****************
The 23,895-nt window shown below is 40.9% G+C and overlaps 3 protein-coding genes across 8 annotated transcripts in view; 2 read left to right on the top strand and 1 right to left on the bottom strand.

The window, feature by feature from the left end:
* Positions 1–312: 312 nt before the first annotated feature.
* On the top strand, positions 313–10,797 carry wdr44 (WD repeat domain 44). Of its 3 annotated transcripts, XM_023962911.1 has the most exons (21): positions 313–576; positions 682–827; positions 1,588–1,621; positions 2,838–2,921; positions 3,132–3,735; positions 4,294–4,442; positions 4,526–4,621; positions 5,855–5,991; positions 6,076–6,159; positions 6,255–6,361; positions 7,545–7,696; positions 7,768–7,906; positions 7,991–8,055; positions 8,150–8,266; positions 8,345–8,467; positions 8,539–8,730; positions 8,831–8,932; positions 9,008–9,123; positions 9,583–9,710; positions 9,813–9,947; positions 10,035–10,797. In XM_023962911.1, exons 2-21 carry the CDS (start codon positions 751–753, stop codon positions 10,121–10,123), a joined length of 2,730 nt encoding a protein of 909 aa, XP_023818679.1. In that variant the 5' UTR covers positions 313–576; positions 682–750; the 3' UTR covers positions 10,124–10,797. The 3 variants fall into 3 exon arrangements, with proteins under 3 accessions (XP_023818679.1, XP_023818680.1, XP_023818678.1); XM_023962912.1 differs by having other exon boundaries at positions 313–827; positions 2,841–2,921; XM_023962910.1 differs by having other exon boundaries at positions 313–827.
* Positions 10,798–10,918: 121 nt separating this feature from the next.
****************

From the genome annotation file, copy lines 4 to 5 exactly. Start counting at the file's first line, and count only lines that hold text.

* On the top strand, positions 313–10,797 carry wdr44 (WD repeat domain 44). Of its 3 annotated transcripts, XM_023962911.1 has the most exons (21): positions 313–576; positions 682–827; positions 1,588–1,621; positions 2,838–2,921; positions 3,132–3,735; positions 4,294–4,442; positions 4,526–4,621; positions 5,855–5,991; positions 6,076–6,159; positions 6,255–6,361; positions 7,545–7,696; positions 7,768–7,906; positions 7,991–8,055; positions 8,150–8,266; positions 8,345–8,467; positions 8,539–8,730; positions 8,831–8,932; positions 9,008–9,123; positions 9,583–9,710; positions 9,813–9,947; positions 10,035–10,797. In XM_023962911.1, exons 2-21 carry the CDS (start codon positions 751–753, stop codon positions 10,121–10,123), a joined length of 2,730 nt encoding a protein of 909 aa, XP_023818679.1. In that variant the 5' UTR covers positions 313–576; positions 682–750; the 3' UTR covers positions 10,124–10,797. The 3 variants fall into 3 exon arrangements, with proteins under 3 accessions (XP_023818679.1, XP_023818680.1, XP_023818678.1); XM_023962912.1 differs by having other exon boundaries at positions 313–827; positions 2,841–2,921; XM_023962910.1 differs by having other exon boundaries at positions 313–827.
* Positions 10,798–10,918: 121 nt separating this feature from the next.